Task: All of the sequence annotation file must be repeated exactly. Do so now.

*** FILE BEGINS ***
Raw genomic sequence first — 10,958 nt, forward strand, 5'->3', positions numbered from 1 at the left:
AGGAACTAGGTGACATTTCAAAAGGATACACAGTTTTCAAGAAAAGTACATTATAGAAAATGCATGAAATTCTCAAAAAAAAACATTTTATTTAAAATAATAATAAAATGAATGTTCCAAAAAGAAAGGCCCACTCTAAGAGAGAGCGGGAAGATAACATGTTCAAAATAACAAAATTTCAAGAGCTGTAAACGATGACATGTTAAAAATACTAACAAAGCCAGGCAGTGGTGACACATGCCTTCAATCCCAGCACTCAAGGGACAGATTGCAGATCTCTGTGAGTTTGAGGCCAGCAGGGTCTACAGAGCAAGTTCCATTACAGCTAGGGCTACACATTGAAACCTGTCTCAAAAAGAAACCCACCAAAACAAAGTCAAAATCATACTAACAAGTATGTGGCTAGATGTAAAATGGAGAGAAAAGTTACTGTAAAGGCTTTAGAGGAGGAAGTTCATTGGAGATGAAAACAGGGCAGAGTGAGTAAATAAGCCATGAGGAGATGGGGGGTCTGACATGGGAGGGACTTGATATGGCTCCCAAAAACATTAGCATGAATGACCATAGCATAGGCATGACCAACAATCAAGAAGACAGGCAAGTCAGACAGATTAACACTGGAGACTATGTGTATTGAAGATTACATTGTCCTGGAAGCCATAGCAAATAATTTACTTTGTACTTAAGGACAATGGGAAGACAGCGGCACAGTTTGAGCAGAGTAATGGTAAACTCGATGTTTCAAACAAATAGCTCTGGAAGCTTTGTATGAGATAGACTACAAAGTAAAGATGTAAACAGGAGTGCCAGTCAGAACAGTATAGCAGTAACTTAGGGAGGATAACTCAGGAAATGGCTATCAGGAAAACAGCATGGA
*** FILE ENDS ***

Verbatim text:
Raw genomic sequence first — 10,958 nt, forward strand, 5'->3', positions numbered from 1 at the left:
AGGAACTAGGTGACATTTCAAAAGGATACACAGTTTTCAAGAAAAGTACATTATAGAAAATGCATGAAATTCTCAAAAAAAAACATTTTATTTAAAATAATAATAAAATGAATGTTCCAAAAAGAAAGGCCCACTCTAAGAGAGAGCGGGAAGATAACATGTTCAAAATAACAAAATTTCAAGAGCTGTAAACGATGACATGTTAAAAATACTAACAAAGCCAGGCAGTGGTGACACATGCCTTCAATCCCAGCACTCAAGGGACAGATTGCAGATCTCTGTGAGTTTGAGGCCAGCAGGGTCTACAGAGCAAGTTCCATTACAGCTAGGGCTACACATTGAAACCTGTCTCAAAAAGAAACCCACCAAAACAAAGTCAAAATCATACTAACAAGTATGTGGCTAGATGTAAAATGGAGAGAAAAGTTACTGTAAAGGCTTTAGAGGAGGAAGTTCATTGGAGATGAAAACAGGGCAGAGTGAGTAAATAAGCCATGAGGAGATGGGGGGTCTGACATGGGAGGGACTTGATATGGCTCCCAAAAACATTAGCATGAATGACCATAGCATAGGCATGACCAACAATCAAGAAGACAGGCAAGTCAGACAGATTAACACTGGAGACTATGTGTATTGAAGATTACATTGTCCTGGAAGCCATAGCAAATAATTTACTTTGTACTTAAGGACAATGGGAAGACAGCGGCACAGTTTGAGCAGAGTAATGGTAAACTCGATGTTTCAAACAAATAGCTCTGGAAGCTTTGTATGAGATAGACTACAAAGTAAAGATGTAAACAGGAGTGCCAGTCAGAACAGTATAGCAGTAACTTAGGGAGGATAACTCAGGAAATGGCTATCAGGAAAACAGCATGGA